Connecticut’s System of Modified Comparative Negligence
Approaches to comparative negligence vary slightly from one state to the next. Connecticut utilizes a version known as modified comparative negligence. Under this system, the plaintiff can only recover damages if they are found to be less than 51 percent at fault for the accident and any resulting injuries. Until that point is reached, the plaintiff typically receives proportional damages based on the extent of fault assigned. As soon as the plaintiff is declared 51 percent at fault, he or she becomes ineligible to collect compensation.
Modified comparative negligence differs considerably from pure comparative negligence. Also known as pure comparative fault, this system allows plaintiffs to pursue damages even when they are primarily to blame. Using the example cited above, a pure comparative fault state would enable a plaintiff with a history of driving under the influence to pursue damages related to the defendant’s speeding, even if intoxication played a far greater role in the accident.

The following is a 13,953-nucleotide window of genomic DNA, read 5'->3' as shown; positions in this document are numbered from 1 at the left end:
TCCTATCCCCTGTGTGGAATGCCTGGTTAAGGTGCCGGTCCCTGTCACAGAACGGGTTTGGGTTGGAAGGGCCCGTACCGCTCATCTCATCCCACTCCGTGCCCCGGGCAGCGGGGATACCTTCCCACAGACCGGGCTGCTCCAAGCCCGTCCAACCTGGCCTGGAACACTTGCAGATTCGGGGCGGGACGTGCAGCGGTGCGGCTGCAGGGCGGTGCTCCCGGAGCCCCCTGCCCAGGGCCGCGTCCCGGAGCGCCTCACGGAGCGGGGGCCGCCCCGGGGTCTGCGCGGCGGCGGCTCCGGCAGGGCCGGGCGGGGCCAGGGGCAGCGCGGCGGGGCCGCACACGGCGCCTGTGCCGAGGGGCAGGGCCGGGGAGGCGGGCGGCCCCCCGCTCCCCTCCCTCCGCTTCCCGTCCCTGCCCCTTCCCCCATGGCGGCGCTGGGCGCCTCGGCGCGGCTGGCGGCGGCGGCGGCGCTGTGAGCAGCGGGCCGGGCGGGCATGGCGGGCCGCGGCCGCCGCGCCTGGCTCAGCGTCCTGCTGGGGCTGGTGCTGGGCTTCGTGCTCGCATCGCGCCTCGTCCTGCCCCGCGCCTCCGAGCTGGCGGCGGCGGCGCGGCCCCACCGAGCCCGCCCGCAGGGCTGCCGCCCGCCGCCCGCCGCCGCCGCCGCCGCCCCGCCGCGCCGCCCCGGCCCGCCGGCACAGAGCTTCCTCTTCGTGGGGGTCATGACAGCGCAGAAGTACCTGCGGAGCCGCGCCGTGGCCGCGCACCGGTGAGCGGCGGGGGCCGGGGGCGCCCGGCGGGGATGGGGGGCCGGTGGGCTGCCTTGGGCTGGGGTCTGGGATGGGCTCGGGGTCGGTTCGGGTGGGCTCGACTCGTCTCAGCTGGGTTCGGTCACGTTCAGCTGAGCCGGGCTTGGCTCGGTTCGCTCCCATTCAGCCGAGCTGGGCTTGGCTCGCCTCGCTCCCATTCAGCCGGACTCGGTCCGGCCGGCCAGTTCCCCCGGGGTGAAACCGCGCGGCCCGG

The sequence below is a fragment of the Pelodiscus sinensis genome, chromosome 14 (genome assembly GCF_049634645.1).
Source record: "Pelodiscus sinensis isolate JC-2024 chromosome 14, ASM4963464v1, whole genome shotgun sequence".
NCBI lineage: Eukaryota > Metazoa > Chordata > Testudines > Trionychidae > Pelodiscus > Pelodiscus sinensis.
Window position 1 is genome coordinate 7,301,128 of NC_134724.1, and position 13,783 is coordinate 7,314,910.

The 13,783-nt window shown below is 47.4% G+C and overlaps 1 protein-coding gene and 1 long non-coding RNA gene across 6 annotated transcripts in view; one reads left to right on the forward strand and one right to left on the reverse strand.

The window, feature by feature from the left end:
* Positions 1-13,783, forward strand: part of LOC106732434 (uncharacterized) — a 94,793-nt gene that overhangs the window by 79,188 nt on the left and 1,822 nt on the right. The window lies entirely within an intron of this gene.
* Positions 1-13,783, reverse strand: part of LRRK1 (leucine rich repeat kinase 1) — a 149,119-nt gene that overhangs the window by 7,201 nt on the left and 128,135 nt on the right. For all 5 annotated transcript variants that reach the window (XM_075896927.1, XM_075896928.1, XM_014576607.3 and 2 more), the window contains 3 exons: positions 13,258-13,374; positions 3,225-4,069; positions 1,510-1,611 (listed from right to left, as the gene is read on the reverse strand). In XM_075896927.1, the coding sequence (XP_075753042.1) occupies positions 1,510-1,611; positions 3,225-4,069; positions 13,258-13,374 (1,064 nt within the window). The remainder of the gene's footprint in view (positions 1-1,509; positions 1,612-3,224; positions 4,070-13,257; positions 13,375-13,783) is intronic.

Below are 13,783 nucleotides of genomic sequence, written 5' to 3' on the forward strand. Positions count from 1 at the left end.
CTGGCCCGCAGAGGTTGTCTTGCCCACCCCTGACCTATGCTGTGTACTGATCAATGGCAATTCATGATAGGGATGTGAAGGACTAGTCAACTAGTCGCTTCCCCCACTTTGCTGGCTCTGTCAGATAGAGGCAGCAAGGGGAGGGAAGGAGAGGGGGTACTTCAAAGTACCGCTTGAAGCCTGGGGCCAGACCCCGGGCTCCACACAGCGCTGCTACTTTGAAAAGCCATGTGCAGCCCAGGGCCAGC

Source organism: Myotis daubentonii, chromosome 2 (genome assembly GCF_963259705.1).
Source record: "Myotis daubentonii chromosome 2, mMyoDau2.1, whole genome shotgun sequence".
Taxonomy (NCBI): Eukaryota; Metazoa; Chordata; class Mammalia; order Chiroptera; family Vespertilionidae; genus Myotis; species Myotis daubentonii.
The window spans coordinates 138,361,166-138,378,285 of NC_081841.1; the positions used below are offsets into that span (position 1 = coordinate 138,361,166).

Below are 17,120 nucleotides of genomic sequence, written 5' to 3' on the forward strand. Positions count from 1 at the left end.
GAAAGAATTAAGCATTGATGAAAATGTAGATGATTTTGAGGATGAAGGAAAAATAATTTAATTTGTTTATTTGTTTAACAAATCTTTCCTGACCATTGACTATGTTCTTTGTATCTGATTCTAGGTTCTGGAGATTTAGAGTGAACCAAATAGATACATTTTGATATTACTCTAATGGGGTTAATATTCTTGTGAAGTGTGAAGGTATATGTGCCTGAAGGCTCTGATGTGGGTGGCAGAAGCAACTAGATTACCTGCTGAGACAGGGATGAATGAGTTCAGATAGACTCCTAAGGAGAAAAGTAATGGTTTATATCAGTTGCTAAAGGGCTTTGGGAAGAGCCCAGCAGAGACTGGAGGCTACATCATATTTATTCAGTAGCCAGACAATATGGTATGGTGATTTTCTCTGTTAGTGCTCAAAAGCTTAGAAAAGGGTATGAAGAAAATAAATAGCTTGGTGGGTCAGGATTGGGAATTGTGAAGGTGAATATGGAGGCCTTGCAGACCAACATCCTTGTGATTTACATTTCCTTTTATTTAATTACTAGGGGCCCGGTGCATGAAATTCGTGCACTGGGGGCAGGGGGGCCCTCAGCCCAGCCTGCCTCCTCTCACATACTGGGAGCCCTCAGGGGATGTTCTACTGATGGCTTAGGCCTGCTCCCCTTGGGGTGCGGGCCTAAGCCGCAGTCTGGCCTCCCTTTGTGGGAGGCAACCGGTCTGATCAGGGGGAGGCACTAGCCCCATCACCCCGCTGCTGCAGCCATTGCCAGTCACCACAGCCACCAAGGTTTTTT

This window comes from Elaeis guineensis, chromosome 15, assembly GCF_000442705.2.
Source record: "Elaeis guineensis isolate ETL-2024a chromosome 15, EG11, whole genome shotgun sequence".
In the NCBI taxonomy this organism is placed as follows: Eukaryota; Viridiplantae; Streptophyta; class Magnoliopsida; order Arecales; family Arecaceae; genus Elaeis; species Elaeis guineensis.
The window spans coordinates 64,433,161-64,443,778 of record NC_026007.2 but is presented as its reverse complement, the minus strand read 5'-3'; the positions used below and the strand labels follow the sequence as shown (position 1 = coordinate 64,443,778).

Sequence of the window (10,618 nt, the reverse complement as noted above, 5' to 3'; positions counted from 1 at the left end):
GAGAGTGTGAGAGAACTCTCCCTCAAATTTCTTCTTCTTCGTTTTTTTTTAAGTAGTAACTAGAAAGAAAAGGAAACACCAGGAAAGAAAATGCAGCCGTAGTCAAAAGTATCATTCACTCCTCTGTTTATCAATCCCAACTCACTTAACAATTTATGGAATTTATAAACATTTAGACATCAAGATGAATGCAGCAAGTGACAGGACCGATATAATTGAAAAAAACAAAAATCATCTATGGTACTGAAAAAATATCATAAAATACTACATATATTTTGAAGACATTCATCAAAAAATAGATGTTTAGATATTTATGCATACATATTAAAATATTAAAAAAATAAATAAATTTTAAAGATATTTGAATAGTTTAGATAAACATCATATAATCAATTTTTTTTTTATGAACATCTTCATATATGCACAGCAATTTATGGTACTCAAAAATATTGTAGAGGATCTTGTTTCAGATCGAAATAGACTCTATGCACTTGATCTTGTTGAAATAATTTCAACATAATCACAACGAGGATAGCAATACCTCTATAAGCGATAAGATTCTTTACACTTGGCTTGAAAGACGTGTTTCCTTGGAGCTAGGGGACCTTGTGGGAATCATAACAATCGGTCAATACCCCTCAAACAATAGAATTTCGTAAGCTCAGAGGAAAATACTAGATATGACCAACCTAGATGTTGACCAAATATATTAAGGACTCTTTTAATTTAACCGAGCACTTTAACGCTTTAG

Many people regard Connecticut’s system of modified comparative negligence as the most reasonable, as it takes the role of “minor” negligence into account without granting it outsized influence. Unfortunately, this concept can greatly complicate otherwise straightforward cases, as circumstances influenced by comparative negligence may hold significant room for interpretation.
The local approach to comparative negligence is discussed in detail in the Connecticut General Statutes Section 52-572h. Under the rules outlined in the state statutes, plaintiffs are eligible to collect both economic and non-economic damages, assuming they are found under 51 percent at fault.